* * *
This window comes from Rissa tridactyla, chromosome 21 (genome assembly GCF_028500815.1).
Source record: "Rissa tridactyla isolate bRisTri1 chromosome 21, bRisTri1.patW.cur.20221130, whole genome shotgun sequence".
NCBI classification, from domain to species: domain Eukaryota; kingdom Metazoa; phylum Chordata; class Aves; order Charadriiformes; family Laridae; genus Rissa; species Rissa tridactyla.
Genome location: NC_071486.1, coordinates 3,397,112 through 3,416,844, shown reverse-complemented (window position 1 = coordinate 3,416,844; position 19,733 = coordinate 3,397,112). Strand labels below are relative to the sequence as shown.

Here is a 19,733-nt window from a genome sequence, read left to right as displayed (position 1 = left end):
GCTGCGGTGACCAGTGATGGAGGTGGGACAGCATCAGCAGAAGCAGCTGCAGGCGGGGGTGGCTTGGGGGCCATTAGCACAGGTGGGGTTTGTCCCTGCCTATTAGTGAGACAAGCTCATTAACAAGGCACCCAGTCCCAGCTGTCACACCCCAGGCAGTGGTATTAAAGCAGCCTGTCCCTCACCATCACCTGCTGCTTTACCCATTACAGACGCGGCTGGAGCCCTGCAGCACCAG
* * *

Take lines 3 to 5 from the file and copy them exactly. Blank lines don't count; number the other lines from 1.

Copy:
NCBI classification, from domain to species: domain Eukaryota; kingdom Metazoa; phylum Chordata; class Aves; order Charadriiformes; family Laridae; genus Rissa; species Rissa tridactyla.
Genome location: NC_071486.1, coordinates 3,397,112 through 3,416,844, shown reverse-complemented (window position 1 = coordinate 3,416,844; position 19,733 = coordinate 3,397,112). Strand labels below are relative to the sequence as shown.

Here is a 19,733-nt window from a genome sequence, read left to right as displayed (position 1 = left end):